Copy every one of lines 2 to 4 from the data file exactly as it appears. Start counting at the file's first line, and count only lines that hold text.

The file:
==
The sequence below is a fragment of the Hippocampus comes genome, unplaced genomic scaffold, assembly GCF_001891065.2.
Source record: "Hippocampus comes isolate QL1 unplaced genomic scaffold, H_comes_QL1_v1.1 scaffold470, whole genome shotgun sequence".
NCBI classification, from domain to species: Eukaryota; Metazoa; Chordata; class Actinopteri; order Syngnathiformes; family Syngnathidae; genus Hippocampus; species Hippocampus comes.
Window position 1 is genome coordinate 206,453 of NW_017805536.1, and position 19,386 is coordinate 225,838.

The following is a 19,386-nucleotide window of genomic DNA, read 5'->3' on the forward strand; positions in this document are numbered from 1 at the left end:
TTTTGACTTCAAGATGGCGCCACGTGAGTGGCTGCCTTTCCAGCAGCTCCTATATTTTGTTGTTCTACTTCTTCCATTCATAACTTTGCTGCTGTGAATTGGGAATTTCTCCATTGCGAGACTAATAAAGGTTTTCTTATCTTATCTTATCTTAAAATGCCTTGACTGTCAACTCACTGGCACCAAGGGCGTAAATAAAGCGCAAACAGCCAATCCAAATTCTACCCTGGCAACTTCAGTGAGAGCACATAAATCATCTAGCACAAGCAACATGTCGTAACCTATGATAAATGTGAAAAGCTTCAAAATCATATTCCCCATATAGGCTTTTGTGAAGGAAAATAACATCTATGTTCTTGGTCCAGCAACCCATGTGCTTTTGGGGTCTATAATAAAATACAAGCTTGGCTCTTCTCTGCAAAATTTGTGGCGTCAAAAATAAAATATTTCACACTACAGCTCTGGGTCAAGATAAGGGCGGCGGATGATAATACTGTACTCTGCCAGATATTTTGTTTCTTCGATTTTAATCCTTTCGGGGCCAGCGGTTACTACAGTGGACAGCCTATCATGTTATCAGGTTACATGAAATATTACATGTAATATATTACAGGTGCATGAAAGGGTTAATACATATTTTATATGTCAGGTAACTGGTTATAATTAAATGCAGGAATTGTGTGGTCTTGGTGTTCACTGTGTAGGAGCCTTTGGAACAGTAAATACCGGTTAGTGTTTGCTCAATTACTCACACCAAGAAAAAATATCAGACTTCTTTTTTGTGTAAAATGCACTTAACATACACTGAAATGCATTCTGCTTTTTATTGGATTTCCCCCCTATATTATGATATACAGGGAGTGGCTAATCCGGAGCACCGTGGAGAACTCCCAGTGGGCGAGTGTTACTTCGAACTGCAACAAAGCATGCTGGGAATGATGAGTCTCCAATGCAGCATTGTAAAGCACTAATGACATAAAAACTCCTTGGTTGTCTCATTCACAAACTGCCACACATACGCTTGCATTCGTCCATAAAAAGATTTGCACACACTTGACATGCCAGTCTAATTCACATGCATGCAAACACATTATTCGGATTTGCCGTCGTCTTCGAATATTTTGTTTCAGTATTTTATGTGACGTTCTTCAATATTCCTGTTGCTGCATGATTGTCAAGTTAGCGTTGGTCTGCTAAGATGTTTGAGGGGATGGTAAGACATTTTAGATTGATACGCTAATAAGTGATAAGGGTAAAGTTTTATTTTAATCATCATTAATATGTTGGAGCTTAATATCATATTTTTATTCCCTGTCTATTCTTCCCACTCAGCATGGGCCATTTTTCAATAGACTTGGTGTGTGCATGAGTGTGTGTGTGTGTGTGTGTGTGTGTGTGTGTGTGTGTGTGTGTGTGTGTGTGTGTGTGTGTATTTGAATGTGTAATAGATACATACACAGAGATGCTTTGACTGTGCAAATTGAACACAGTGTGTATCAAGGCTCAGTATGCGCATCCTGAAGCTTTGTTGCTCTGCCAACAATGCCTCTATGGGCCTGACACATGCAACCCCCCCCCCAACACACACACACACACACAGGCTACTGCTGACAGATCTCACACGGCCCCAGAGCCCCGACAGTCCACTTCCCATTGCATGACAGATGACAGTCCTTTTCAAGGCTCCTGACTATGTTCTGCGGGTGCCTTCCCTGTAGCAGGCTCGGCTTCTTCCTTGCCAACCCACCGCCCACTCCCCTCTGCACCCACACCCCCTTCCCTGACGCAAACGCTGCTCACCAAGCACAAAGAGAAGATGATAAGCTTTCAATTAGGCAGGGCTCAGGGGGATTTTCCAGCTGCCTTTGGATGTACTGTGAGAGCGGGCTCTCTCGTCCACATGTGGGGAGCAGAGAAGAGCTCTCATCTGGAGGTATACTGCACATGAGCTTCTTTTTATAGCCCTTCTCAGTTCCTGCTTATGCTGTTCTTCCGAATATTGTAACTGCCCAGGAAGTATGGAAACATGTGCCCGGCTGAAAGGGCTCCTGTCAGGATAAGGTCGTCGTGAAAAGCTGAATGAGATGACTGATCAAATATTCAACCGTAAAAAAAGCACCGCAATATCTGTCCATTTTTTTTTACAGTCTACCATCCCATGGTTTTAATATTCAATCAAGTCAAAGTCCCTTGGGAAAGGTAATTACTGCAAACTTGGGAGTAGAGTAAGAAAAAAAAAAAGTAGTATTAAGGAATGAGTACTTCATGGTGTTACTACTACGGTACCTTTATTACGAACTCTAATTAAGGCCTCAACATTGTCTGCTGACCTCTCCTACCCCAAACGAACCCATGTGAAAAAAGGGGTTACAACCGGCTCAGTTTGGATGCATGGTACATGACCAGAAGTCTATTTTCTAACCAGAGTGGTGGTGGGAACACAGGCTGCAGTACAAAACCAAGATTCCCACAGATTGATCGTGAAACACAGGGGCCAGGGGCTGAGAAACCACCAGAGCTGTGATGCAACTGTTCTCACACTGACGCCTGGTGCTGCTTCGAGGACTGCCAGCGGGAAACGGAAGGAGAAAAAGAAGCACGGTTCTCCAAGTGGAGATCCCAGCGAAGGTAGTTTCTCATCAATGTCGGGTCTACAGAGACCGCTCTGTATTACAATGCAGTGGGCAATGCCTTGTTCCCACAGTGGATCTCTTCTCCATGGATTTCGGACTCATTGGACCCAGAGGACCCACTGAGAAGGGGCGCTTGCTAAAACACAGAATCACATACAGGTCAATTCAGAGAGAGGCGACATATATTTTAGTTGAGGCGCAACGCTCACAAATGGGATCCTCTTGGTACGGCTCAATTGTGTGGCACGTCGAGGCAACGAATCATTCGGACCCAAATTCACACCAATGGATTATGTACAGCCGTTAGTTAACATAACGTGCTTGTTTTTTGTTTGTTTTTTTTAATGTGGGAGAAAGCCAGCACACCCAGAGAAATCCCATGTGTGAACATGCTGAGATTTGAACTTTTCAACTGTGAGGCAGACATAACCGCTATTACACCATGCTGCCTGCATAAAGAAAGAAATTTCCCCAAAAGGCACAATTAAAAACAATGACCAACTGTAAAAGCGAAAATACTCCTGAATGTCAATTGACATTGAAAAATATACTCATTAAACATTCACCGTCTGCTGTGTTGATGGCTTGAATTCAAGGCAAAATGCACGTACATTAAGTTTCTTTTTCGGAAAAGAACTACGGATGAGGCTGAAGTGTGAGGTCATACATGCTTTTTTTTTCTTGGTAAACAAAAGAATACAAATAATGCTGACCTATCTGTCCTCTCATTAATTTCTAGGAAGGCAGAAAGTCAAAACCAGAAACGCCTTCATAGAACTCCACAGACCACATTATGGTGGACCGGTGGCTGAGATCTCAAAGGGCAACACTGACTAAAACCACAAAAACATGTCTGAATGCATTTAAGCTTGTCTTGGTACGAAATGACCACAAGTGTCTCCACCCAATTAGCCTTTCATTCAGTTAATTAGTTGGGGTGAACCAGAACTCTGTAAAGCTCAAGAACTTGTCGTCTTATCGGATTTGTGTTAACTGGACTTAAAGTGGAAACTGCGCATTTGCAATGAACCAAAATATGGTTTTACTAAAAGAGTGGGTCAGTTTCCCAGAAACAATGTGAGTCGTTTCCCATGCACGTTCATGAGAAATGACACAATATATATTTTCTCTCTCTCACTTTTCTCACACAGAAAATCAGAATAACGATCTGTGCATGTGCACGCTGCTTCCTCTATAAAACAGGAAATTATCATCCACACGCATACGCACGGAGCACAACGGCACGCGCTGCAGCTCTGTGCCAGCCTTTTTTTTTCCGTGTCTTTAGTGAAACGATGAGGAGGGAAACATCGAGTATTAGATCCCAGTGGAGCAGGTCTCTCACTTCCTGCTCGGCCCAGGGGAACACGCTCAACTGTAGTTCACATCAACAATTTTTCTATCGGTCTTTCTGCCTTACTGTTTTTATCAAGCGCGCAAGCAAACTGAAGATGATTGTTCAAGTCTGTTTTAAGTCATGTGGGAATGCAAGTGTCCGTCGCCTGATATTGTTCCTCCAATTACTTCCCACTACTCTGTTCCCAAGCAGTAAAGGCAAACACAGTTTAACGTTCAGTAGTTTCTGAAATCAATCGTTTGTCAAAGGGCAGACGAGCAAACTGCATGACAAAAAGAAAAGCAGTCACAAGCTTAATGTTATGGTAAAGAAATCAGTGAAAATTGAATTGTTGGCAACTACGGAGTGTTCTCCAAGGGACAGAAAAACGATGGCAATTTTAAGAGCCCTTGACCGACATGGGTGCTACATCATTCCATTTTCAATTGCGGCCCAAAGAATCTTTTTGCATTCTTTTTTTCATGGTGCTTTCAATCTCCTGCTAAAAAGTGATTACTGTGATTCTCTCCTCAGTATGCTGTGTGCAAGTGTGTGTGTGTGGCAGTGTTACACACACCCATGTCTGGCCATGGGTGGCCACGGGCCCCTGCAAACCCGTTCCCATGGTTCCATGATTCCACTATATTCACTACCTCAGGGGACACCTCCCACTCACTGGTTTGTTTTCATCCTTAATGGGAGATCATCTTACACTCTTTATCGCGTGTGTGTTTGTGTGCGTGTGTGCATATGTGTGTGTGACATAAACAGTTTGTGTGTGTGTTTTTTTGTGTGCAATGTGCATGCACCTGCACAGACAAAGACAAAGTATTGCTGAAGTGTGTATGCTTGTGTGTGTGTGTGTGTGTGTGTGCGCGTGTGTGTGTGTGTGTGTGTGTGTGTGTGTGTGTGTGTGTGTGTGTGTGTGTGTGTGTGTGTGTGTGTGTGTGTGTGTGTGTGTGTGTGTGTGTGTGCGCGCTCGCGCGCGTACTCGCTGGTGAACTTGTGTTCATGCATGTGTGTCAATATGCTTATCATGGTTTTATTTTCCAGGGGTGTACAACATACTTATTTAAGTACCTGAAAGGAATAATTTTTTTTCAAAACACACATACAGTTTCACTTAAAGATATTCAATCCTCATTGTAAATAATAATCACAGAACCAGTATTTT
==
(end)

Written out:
Source record: "Hippocampus comes isolate QL1 unplaced genomic scaffold, H_comes_QL1_v1.1 scaffold470, whole genome shotgun sequence".
NCBI classification, from domain to species: Eukaryota; Metazoa; Chordata; class Actinopteri; order Syngnathiformes; family Syngnathidae; genus Hippocampus; species Hippocampus comes.
Window position 1 is genome coordinate 206,453 of NW_017805536.1, and position 19,386 is coordinate 225,838.